Chiropractic Care in Pregnancy Reduces Risk of Difficult Birth
As baby grows, mom’s weight progressively increases and her body experiences continual postural adaptations that create a neuro-biomechanical need for chiropractic care. These changes can place a taxing demand on the spine and pelvic muscles, ligaments and joints and thus increasing the chances of misalignment in vertebrae and the sacrum.
Chiropractic care has been shown to reduce each of these three causes of difficult birth. When mom presents with rotation of the sacrum, anatomically, the rotation of the sacrum will create tension or even torsion of the uterus. The uterus has three associated ligaments:
- Uterosacral ligaments
- Round ligaments
- Broad ligaments
The uterosacral ligaments attach from the cervix to the sacrum. The round ligaments attach on the sides of the uterus run between the layers of the broad ligaments and attach to the labia majora. The broad ligaments attach to the sides of the uterus to the pelvic floor and lateral walls of the pelvis.
So when there is rotation in mom’s sacrum, there is tightening and torsion of these ligaments contributing to the tension placed on the uterus. The tightness and torsion within the uterus is what affects the passenger, or baby. If the uterus doesn’t allow for a favorable environment for baby to travel head down and/or rotate properly through the vaginal canal, baby’s optimal birthing position is compromised and can lead to breech or OP presentations.
The Three P’s of Childbirth
According to William’s Obstetrics there are three reasons for difficult birth (dystocia):
Power means there are abnormalities of the expulsive force. The uterine forces are either insufficiently strong or they are inappropriately coordinated to efface and dilate the cervix. Or there is inadequate voluntary muscle effort during the second stage of labor.
Passage means there are abnormalities of the maternal bony pelvis. An example given by William’s Obstetrics is the decrease in pelvic diameter when the sacrum is displaced.
Passenger means there are abnormalities of presentation, positioning or development of baby.
The power is affected because the parasympathetic nerves, the one responsible for rest and digest, are the nerves found in the back and sacrum. If there is a misalignment in the sacrum, it creates a “kink”, inhibiting this nervous system. The uterus contains innervations from both sympathetic (responsible for fight or flight) and parasympathetic nerves, so if the parasympathetic nerves are inhibited then the uterus is primarily receiving input from the sympathetic nerves.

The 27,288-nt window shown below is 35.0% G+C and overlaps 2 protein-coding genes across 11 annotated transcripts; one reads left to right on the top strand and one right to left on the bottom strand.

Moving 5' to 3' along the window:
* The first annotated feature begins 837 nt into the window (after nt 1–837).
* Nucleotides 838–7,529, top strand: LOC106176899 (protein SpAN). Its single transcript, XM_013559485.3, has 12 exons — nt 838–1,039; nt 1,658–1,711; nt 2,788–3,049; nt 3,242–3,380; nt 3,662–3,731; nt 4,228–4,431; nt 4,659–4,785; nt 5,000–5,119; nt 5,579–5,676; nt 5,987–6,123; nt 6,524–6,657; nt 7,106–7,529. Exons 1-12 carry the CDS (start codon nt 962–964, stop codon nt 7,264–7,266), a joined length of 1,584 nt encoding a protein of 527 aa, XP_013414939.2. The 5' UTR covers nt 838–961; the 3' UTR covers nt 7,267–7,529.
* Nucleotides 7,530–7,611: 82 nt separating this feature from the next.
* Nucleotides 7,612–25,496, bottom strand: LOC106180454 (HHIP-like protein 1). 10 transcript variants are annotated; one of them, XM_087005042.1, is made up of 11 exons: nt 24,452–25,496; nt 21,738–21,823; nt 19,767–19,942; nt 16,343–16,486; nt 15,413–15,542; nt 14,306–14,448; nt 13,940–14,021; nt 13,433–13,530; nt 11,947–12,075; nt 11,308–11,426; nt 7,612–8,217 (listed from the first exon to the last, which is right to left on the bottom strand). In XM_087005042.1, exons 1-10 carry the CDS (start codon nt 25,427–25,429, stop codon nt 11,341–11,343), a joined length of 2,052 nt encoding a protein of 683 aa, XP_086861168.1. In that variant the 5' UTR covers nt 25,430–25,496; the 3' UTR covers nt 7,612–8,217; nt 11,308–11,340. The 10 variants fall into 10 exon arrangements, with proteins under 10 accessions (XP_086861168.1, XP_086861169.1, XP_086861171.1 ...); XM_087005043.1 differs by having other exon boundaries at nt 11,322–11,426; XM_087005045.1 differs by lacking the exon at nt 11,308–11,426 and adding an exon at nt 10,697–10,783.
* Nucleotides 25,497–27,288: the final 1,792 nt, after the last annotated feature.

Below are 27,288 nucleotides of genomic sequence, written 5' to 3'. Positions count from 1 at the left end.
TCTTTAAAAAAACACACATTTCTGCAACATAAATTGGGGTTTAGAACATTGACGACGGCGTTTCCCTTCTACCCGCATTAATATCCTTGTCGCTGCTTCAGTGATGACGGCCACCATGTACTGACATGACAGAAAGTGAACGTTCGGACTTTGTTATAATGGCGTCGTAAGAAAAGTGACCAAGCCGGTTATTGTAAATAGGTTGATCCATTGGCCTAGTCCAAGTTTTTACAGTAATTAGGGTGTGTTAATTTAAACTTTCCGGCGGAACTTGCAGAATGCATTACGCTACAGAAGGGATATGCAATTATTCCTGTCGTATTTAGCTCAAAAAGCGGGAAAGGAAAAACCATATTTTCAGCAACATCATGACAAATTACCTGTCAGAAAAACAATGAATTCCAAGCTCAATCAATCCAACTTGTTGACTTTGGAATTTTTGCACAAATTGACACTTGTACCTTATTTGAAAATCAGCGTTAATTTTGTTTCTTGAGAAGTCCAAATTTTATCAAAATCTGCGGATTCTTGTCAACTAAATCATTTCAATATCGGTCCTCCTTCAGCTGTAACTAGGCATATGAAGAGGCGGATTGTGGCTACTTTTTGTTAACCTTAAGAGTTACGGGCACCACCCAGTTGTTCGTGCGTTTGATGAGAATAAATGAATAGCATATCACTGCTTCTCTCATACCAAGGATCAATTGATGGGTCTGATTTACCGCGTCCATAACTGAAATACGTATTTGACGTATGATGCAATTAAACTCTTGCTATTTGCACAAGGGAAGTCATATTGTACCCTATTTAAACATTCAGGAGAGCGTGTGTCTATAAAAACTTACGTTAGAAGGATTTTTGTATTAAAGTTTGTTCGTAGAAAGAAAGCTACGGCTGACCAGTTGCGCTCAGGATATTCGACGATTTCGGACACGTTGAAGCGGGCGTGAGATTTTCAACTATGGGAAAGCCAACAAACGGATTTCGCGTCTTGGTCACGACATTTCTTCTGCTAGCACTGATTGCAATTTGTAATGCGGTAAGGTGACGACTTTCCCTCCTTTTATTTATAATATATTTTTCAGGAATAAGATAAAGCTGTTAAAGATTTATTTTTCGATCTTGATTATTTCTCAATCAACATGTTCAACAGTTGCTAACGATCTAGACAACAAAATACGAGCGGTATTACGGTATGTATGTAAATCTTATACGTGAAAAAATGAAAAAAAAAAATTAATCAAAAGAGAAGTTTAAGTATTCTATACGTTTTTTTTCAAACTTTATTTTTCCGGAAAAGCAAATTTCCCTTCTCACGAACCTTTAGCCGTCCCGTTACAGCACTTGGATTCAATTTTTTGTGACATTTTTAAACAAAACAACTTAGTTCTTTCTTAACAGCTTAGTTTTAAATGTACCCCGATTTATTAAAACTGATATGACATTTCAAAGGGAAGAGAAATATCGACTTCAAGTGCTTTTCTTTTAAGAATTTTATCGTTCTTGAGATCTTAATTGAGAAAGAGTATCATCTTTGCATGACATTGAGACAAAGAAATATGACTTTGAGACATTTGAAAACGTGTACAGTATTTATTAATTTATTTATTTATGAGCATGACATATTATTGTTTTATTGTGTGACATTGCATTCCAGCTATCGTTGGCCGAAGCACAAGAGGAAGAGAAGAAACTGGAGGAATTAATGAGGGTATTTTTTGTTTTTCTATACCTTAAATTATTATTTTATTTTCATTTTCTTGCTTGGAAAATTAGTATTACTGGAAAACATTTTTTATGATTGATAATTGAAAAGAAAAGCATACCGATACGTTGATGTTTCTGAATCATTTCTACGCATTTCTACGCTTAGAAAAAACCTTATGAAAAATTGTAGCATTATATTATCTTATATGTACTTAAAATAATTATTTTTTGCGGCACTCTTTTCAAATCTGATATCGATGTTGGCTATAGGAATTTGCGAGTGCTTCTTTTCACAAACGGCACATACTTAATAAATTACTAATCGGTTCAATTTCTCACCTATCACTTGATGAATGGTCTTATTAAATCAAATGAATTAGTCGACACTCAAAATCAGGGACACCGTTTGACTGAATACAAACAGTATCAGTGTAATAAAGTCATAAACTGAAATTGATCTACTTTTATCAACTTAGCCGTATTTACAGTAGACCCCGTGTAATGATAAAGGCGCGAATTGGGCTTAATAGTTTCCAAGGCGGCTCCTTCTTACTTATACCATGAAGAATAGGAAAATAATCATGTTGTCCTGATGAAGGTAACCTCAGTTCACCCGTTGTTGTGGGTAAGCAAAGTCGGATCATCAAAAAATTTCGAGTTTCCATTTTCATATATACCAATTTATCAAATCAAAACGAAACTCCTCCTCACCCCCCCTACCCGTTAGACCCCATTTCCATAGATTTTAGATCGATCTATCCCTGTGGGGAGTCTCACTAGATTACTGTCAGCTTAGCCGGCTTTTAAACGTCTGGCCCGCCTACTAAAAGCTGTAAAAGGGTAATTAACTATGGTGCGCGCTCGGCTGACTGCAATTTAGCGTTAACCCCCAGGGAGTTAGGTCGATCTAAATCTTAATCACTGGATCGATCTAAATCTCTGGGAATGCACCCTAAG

With the uterus thinking it’s in a fight or flight mode, there become abnormalities of the expulsive forces. By adjusting the sacrum and stimulating the parasympathetic nerves found at the sacral level, the uterus can return to a more relaxed state that is optimal for regular uterine contraction patterns.
Passage and Passenger
The pelvis is made up of three bones: the sacral bone and a right and left iliac bone that come together to form the pubic symphysis in the front of the pelvis. When perfectly aligned, the birthing canal is a nice circle and the sacrum is able to move/open as baby makes their way down the birthing canal. But the passage is affected if any of the three pelvic bones are slightly misaligned on each other. It not only creates dysfunction within the affected joints, possible interference of the surrounding nerves, torsion within the surrounding ligaments and muscles – but also changes the bony structure of the pelvic outlet. Instead of being a perfect circle, it might become oval and/or limit the sacral range of motion not allowing it to fully move/open as baby makes its way down the birthing canal during delivery.
Chiropractic Techniques to get Mom Ready for Labor
Webster’s Technique is a chiropractic adjusting technique designed by chiropractor Larry Webster, founder of the International Chiropractic Pediatric Association (ICPA). Webster’s technique is a specific analysis and correction of the sacrum and sacroiliac joints to help balance the pelvic muscles and ligaments potentially improving the outcomes of labor. He initially used it to level pelvic imbalances for any population but started to notice the positive effects it had on pregnant patients. Webster’s technique is most popularly known for helping to correct breech positioning of baby in utero.
The ICPA started a Practice Based Research Network (PBRN) made up of a network of chiropractors participating in clinical and observational research to aid in the development of evidence-based chiropractic care for families. PBRN is defined by the ICPA as practitioners devoted principally to the care of patients and also affiliated with each other for the purpose of revealing the phenomena of clinical practice occurring in their communities. The research coming from the ICPA through PBRNs are showing the positive effects of the utilization of the Webster’s technique on pregnant women and even the benefits of chiropractic care on children.
The Use of the Patient Reported Outcomes Measurement Information System and the RAND VSQ9 to Measure the Quality of Life and Visit-Specific Satisfaction of Pregnant Patients Under Chiropractic Care Utilizing the Webster Technique written by Alcantara, Nazarenko, Ohm and Alcantara was published January of this year in the Journal of Alternative and Complementary Medicine using information collected from a PBRN that was previously conducted. The results showed a high satisfaction following their chiropractic care. More specifically it showed an improvement in fatigue, pain and sleep.